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    3. We are all a better society when people speak up and contribute ideas to make the communities around us better. I really appreciate the time and thoughtfulness that you put into this.

      When I first read about your idea, I thought “of course!! That is a great idea, and would be a tremendous thing for our community. I wish they would make this a permanent part of the city.”

      During this Covid epidemic, adding more walking space is a great idea for both community health and for for the general safety of the people of Edmonds.

      We have all seen people walk off of the sidewalk, and sometimes directly into traffic just to get more space from oncoming pedestrians. Sometimes they have no choice but to either get too close to other people, or to put themselves and everyone else in danger by walking directly in the street. The area of Main street that is being opened for more safe walking space is the same place in Edmonds where I have seen this be the largest issue. Addressing this as the City has done by opening it up on the weekends is exactly the type of alternative thinking that we need to be taking in this pandemic. The fact that it improves the quality of life for all of the people who live in and visit Edmonds is just a great bonus on top of that.

      As one person commented, they have seen this same transformation happen in many other cities, and while there was some hesitation to it being implemented at first, it becomes an essential and vital hub of the city.

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  11. European communities typically have nearby parking lots, as well as streets too narrow to handle an abundance of both vehicles and pedestrians.

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  12. RICK, sounds like your idea would be very expensive. Parking could be helped by you allowing the public to use your parking spaces in front and back of your building on 4th ave

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  13. A parking garage is most likely not going to happen. The city just doesn’t have the money in this fiscal environment to dedicate to a parking garage, and there isn’t an available space that could accommodate the “footprint” necessary for such a large facility – certainly not close enough to the center of downtown in order to accommodate those who would find it a practical alternative to parking in front of their favourite store.

    A trolley might work (and would be far less expensive than a parking garage) – if the city could find one, which seems to be an issue.

    Dedicated golf carts could work, as they do at the airport – except for that annoying “beeping” sound ..

    There appear to be available parking spaces from businesses that are closed on weekends (or at least from afternoon on, commencing Saturdays). I am thinking of two banks, one off 5th and Dayton and one off 3rd and Main. It is their parking, but perhaps some accommodation could be made – what is the harm is trying?

    Finally, people need to get off this “European” thing about “pedestrian friendly” plazas. The Europeans didn’t invent “pedestrian friendly” plazas (shopping sans automobile exists in most every country on the planet) – they just happen to be a lot farther ahead in terms of establishing people-centric places in their communities). How about we focus on identifying the things that work in “people friendly” places, on how they attract/accommodate people, and then work on fixing/improving on the idea? There are some reasons why it might fail, but how about we give it a chance to succeed, before crushing the idea?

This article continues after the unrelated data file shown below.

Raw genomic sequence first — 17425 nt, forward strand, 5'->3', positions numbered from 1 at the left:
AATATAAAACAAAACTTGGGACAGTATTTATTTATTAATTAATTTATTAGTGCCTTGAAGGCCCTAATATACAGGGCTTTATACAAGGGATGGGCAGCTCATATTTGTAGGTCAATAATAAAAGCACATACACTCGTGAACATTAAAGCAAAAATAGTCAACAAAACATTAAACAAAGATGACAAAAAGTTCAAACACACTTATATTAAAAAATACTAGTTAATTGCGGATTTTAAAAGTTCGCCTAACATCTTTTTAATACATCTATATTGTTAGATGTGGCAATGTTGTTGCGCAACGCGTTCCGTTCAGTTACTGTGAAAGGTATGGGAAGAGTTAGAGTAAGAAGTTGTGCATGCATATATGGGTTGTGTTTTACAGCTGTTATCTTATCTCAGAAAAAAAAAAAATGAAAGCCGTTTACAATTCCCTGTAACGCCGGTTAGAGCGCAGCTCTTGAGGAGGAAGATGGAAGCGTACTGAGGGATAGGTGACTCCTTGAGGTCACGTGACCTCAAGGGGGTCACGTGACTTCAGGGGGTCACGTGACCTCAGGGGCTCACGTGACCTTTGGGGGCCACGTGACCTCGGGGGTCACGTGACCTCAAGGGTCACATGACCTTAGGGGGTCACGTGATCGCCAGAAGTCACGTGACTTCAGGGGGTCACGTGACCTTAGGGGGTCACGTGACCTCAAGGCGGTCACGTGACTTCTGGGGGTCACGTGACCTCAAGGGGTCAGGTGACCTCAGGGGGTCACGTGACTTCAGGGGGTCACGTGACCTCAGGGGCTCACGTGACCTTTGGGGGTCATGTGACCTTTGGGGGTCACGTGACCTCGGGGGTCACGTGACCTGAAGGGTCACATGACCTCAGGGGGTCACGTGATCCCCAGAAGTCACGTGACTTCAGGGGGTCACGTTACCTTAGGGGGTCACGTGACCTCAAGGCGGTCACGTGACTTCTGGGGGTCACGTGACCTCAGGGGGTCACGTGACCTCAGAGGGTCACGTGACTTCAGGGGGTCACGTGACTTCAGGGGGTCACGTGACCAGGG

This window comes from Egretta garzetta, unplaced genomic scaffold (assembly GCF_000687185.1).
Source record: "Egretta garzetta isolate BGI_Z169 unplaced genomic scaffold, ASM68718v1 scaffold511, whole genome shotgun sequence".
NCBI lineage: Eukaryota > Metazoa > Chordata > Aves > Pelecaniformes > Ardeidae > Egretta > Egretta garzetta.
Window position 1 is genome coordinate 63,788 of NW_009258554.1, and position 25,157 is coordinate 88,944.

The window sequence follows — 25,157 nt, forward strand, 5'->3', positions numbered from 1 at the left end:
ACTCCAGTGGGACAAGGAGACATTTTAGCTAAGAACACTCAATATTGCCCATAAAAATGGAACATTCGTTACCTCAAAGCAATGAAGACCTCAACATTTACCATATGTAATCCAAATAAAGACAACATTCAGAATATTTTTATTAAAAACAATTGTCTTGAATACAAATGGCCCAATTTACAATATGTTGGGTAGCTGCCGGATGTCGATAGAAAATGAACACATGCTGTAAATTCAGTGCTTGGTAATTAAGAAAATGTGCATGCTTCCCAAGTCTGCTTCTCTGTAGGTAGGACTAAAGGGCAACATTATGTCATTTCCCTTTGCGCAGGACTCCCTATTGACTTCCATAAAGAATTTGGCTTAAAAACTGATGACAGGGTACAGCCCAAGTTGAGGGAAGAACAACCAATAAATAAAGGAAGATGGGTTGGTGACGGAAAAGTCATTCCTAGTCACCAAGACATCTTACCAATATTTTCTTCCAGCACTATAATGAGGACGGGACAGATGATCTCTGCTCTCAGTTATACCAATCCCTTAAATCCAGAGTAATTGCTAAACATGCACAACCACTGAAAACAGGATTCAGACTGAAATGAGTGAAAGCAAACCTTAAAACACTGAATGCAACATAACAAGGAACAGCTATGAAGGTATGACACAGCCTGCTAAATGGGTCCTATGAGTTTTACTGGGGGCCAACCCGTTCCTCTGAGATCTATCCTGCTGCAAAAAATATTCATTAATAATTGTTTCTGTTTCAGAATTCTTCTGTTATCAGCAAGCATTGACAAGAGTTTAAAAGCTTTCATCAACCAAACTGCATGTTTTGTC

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  14. This is one of my most favorite actions that the city of Edmonds has taken. I am appreciative of the care and work that the city and involved citizens (thank you Rick!!) have put into this to help improve our city.

    Nives and Aseem, you make some good points, and I think that a survey would help give more information on improvements. On your second idea, golf carts could provide some help for those with mobility issues, although I believe that they also could cause even greater problems as they could lead to safety issues around other drivers. Especially as the carts travel to and from cars, and new users attempt to become familiar with them. There would be a lot of problems with where the carts would be left, who would service them, who would drive them, and how to ensure safe interactions with drivers.

    I would like to make an alternative suggestion that would help address parking, access for those with mobility issues, and potentially store access as well. A pilot program of 2-3 electric pedicabs with collapsible rainproof Gore-Tex coverings offering free rides would allow people to park farther away. It would help those with mobility issues to easily get close to their destinations, it would reduce the burden on parking availability, and it would help the local shops by allowing people to buy larger items from stores that could be transported back to their cars.

    Regular sanitation of the seats, and requirements for masks to be worn while in use could prevent Covid spread, but this would absolutely have to be done in a thoughtful way to prevent as much risk as possible.

    I was very close to starting a large electric pedicab company in Seattle where I would rent out pedicabs to drivers to mainly service people parking far away to avoid high parking costs for games and concerts. From the business plan I put together, we would almost have been able to make back all of our operating expenses by renting out back cab small billboard space to advertising. I did not go through with the business because the people I was working with did not want to pay taxes, and that was too much of a liability. However, this could employ local Edmonds teens and adults who could work for a regular hourly wage plus tips covered almost entirely by advertising revenue, and provide free rides for anyone who would want it during weekends and events.

    The Pedicabs would also very importantly have enough power to get up and down the steep Edmonds hills, be usable in the rain or shine, and be able to more safely move around vehicles and car restricted Main street areas.

    It is possible that this program could be self supporting and require little to no investment from the City of Edmonds, while greatly alleviating the costly need to put in a lot of additional parking.